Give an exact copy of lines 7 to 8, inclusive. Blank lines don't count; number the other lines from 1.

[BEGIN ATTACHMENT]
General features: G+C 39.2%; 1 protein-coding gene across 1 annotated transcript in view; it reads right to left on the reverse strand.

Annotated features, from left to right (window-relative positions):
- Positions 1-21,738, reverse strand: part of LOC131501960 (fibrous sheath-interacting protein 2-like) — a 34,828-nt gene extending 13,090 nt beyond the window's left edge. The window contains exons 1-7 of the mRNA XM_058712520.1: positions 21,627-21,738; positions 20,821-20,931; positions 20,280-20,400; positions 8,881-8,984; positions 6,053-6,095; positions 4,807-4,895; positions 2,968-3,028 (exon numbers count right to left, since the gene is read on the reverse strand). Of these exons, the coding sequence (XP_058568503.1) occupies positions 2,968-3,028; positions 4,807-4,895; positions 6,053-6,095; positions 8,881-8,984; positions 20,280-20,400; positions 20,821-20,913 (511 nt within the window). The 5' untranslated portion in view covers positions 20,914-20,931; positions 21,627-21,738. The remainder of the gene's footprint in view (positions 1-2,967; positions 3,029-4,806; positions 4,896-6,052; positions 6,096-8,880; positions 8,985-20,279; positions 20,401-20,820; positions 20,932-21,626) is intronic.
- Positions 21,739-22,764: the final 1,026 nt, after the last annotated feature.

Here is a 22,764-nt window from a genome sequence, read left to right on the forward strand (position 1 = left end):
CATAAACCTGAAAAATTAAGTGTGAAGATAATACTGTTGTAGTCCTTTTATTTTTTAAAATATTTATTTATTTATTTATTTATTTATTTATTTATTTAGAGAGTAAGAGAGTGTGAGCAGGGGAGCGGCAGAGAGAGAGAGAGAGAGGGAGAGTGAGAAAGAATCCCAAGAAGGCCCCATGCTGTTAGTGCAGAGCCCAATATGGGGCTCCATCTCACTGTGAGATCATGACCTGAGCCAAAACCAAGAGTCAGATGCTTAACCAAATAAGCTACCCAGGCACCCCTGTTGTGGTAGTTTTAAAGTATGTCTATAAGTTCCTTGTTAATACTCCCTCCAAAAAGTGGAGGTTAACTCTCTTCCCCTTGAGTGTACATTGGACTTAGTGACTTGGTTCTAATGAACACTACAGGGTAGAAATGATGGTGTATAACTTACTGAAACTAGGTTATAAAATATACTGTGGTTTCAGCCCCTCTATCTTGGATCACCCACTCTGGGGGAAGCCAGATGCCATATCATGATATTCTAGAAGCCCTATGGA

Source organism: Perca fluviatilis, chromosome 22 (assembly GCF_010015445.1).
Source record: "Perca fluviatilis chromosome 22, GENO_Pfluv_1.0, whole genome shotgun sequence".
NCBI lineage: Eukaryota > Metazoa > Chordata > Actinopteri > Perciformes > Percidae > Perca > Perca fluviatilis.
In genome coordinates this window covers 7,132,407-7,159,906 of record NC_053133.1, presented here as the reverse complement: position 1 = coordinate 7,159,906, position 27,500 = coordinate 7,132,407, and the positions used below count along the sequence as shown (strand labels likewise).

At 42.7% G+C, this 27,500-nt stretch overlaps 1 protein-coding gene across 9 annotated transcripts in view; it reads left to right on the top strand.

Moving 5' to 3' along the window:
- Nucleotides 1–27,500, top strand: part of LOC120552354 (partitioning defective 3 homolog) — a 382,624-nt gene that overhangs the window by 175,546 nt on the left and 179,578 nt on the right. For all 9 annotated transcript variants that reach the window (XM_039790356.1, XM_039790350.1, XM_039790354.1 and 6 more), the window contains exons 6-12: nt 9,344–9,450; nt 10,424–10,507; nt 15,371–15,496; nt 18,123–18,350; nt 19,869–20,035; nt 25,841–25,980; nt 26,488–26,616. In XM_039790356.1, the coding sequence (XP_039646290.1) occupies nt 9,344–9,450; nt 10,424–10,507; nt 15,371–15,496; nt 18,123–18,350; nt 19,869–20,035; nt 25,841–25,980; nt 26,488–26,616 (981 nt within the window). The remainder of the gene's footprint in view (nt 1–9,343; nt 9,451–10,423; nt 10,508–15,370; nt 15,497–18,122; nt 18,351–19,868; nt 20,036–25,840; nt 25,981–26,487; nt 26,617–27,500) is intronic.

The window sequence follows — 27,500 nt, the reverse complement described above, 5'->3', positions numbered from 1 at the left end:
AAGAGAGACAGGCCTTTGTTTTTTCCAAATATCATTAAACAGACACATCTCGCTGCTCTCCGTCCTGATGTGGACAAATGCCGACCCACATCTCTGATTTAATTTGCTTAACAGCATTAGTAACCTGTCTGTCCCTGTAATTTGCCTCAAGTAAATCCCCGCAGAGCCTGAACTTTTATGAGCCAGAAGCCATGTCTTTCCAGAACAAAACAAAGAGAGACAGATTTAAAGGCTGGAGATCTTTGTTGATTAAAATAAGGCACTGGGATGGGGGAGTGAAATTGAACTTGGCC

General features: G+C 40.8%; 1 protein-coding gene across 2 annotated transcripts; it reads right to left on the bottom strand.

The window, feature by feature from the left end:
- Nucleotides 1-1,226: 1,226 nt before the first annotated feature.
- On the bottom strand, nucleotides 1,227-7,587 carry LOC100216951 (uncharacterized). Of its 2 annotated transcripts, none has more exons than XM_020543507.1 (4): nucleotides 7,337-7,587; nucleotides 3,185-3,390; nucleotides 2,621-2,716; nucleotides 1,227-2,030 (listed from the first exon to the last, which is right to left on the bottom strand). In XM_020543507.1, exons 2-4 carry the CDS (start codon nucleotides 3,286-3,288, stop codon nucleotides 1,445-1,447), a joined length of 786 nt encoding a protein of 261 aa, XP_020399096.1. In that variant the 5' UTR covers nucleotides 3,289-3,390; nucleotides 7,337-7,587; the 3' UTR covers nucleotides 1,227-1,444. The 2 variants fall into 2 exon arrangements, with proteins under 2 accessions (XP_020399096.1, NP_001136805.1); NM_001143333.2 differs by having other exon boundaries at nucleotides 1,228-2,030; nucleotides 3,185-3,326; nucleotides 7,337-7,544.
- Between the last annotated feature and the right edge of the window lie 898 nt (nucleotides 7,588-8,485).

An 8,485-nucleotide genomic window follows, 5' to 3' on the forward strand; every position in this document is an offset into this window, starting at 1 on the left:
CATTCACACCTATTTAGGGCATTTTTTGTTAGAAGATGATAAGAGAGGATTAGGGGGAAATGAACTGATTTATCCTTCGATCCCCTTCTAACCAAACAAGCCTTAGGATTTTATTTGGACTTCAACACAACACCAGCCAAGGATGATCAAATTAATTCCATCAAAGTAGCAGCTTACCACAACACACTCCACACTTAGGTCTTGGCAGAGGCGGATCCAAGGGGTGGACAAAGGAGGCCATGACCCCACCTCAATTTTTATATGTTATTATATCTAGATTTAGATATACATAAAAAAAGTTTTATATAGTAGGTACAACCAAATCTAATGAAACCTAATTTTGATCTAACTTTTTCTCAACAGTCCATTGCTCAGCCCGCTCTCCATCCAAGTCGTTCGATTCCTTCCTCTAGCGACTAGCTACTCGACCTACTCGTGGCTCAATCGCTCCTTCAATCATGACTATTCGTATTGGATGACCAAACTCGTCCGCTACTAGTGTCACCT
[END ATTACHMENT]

Source organism: Perca fluviatilis, chromosome 22 (assembly GCF_010015445.1).
Source record: "Perca fluviatilis chromosome 22, GENO_Pfluv_1.0, whole genome shotgun sequence".